Intended for healthcare professionals


Why the Assisted Dying Bill should become law in England and Wales

BMJ 2014; 349 doi: (Published 02 July 2014) Cite this as: BMJ 2014;349:g4349

Assisted Dying could contribute to better deaths in England and Wales

We’re no longer in an era where ‘doctor knows best’. I therefore strongly support the call here for Parliament to rise to the challenge and follow the lead of the public – who are overwhelmingly in favour of assisted dying. Of course, strong safeguards are necessary – stronger and safer than the government currently applies to the tobacco and food industries.

But I hope that the Assisted Dying Bill will also promote discussion around death and so weaken current taboos against talking about and planning for a good death. In his recent Guardian interview, John Ashton spoke movingly about 'midwives' for death. His wide-ranging comments also touched on sex education. Death is just as universal as sex – but there is very little education for it at any age, despite only getting one chance to get it right. Why can’t there be ‘death education’ – as an opportunity to think about what we might want to happen? It might even promote another of Dr Ashton’s ideas: the four-day week. After all, no-one on their deathbed regrets not spending enough time in the office!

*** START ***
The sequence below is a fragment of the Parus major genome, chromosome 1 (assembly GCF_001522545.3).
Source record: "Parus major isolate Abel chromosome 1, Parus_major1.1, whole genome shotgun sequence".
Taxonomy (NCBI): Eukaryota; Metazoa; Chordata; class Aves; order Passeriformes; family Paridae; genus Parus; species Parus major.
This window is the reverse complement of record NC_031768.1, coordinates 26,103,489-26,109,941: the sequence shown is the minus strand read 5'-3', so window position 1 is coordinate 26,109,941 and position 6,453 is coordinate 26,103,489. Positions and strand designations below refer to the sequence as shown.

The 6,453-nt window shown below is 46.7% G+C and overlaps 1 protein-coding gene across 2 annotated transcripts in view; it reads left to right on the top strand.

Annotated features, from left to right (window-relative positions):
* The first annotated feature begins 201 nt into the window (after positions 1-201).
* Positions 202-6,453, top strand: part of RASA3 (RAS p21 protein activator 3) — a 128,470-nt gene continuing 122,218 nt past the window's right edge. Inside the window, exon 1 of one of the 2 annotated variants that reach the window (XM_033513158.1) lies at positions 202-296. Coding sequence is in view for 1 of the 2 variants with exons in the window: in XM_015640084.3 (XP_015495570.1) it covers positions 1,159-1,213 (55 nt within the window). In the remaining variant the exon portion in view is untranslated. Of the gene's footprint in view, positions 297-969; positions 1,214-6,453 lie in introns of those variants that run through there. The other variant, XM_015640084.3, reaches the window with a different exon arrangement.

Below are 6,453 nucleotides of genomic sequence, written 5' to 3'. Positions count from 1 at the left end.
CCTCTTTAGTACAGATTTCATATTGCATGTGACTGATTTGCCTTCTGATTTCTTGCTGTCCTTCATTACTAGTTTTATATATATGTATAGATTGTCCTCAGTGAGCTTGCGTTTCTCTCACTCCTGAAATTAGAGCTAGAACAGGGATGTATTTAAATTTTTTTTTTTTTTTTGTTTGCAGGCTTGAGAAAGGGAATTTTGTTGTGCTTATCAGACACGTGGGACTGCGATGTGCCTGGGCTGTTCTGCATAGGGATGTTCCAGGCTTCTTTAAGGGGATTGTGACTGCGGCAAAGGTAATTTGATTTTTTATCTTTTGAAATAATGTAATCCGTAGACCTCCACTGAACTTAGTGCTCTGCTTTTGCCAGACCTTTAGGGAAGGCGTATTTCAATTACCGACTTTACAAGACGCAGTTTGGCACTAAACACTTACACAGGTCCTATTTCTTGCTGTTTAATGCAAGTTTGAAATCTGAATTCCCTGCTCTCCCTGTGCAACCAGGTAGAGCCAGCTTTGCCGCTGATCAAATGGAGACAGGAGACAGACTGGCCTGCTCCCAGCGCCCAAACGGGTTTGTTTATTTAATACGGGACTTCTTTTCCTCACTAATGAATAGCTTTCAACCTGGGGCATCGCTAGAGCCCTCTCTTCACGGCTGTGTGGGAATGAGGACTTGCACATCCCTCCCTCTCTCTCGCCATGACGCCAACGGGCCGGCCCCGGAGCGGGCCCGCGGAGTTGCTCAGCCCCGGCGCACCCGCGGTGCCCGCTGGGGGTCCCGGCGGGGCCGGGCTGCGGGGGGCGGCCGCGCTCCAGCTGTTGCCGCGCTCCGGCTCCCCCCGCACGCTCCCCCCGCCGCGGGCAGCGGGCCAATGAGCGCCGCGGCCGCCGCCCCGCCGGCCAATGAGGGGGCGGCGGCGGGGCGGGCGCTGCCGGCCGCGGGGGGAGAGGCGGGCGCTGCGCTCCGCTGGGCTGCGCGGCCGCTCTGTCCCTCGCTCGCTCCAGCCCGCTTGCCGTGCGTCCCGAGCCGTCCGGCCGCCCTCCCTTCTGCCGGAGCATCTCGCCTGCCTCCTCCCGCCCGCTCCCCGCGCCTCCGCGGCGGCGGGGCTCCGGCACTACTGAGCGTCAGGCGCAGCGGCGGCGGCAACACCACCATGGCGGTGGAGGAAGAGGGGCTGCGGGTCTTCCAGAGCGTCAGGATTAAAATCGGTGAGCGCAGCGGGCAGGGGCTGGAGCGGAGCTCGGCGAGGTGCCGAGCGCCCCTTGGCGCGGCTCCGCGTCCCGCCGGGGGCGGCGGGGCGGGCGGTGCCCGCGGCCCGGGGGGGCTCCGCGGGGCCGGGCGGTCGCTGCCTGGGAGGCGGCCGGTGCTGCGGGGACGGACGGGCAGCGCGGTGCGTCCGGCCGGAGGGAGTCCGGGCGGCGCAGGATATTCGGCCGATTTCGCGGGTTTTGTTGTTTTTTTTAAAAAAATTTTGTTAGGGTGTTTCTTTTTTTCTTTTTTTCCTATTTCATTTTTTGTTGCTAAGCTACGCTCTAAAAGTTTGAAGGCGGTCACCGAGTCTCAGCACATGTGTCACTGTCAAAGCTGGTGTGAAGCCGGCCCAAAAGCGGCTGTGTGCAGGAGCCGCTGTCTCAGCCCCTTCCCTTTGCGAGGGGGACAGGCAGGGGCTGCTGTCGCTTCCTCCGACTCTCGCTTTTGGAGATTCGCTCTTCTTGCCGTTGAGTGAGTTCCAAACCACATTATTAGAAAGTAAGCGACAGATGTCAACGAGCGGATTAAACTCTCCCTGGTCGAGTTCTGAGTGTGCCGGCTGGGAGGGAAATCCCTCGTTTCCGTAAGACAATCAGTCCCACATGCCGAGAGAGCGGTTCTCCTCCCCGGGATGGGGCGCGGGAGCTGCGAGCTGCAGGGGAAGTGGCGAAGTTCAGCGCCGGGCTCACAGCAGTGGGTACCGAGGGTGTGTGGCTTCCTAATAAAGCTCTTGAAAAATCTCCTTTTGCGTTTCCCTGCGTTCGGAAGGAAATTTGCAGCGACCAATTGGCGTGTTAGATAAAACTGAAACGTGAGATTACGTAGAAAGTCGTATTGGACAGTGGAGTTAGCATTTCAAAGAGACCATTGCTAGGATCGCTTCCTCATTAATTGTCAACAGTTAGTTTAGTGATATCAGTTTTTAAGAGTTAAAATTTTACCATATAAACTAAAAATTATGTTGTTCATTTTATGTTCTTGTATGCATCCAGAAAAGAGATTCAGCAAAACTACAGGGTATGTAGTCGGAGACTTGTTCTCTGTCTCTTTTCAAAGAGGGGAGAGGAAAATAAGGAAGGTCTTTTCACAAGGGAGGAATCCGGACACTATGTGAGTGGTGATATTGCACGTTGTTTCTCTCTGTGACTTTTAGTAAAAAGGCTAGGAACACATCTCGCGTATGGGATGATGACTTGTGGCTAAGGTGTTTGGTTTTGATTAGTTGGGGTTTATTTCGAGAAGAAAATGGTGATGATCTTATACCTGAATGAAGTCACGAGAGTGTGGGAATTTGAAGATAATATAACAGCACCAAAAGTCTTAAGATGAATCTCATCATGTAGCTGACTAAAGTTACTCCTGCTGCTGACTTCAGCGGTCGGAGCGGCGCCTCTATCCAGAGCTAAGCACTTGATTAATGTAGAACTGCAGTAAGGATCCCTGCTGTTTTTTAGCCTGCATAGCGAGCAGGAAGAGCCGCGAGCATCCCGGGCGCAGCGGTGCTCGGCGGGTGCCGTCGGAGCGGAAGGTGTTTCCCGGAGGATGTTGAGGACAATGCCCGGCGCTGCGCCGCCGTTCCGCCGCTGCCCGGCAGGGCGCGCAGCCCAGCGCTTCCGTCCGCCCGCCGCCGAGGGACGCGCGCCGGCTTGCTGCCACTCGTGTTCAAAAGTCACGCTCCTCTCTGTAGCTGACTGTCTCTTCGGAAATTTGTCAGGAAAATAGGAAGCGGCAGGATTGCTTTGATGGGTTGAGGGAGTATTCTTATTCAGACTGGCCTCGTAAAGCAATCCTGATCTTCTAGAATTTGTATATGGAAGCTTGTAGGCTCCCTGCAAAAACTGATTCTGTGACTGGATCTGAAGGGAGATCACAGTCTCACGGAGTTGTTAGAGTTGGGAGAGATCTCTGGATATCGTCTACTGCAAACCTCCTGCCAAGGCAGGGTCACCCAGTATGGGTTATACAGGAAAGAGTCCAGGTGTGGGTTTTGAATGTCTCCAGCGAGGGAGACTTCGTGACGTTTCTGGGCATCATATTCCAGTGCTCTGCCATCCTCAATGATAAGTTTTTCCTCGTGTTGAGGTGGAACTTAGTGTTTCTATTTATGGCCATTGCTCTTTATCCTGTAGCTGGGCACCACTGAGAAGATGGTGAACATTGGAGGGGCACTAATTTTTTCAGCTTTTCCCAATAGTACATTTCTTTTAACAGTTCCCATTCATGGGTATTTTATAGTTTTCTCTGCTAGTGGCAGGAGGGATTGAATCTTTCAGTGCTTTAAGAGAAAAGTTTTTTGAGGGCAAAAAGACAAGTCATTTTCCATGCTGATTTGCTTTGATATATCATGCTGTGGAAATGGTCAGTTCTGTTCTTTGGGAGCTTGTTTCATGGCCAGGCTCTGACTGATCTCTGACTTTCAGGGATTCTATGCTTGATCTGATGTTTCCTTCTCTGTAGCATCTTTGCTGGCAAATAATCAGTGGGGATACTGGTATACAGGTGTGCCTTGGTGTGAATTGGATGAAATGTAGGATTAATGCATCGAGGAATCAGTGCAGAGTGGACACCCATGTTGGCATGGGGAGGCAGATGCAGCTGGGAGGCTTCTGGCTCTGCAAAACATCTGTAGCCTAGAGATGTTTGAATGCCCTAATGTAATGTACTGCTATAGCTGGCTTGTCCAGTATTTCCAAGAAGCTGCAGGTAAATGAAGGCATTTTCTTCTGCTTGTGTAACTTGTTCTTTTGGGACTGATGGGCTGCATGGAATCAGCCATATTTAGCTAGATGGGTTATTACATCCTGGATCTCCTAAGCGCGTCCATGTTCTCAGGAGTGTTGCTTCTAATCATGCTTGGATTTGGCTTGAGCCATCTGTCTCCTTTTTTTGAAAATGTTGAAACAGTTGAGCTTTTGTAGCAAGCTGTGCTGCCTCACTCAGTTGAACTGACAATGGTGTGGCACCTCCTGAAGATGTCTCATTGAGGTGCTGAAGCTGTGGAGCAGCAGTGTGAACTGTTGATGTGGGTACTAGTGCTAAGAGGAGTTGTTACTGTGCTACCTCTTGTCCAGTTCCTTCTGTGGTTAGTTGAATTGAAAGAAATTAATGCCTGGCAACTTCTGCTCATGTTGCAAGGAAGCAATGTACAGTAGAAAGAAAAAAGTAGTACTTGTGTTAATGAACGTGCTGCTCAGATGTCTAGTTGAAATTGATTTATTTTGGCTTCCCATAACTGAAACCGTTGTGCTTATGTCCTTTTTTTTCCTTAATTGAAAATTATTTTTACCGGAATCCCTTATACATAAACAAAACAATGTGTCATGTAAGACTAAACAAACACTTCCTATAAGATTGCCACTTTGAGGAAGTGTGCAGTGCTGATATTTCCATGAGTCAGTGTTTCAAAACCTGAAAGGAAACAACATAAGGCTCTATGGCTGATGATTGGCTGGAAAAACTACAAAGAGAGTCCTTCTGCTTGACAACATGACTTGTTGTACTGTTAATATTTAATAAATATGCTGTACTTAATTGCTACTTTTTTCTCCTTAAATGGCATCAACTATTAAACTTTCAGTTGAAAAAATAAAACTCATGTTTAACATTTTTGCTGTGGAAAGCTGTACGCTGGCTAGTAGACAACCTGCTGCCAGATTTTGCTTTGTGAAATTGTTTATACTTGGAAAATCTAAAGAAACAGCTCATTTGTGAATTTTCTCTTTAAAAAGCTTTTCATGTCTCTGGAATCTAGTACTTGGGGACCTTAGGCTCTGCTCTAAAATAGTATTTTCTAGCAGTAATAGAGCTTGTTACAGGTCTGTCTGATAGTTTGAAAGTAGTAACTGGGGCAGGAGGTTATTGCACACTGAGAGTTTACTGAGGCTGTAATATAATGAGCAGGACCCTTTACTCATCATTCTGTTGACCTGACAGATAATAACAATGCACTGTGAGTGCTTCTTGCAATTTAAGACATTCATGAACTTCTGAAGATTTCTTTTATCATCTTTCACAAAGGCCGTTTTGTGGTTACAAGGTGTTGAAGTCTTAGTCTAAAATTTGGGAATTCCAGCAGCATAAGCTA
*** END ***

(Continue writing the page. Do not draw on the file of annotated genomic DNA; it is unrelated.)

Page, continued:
Assisted dying is, of course, not for everyone – either as a patient or a doctor. But I regret that, despite his exemplary hospice care, my father had to wait to die from his metastatic cancer after he had made it clear that he wanted to be dead. I have MS and while I am well now, I also fear that, without a change in the law, I may be driven to organising my own death before I really want this, in a foreign country.
Let’s hope that Parliament makes a better and more democratic job of it than the RCGP did.

Competing interests: I might wish to be assisted in my own dying. I am also a member of Healthcare Professionals for Assisted Dying

04 July 2014
Caroline Mawer
Tower Hamlets, London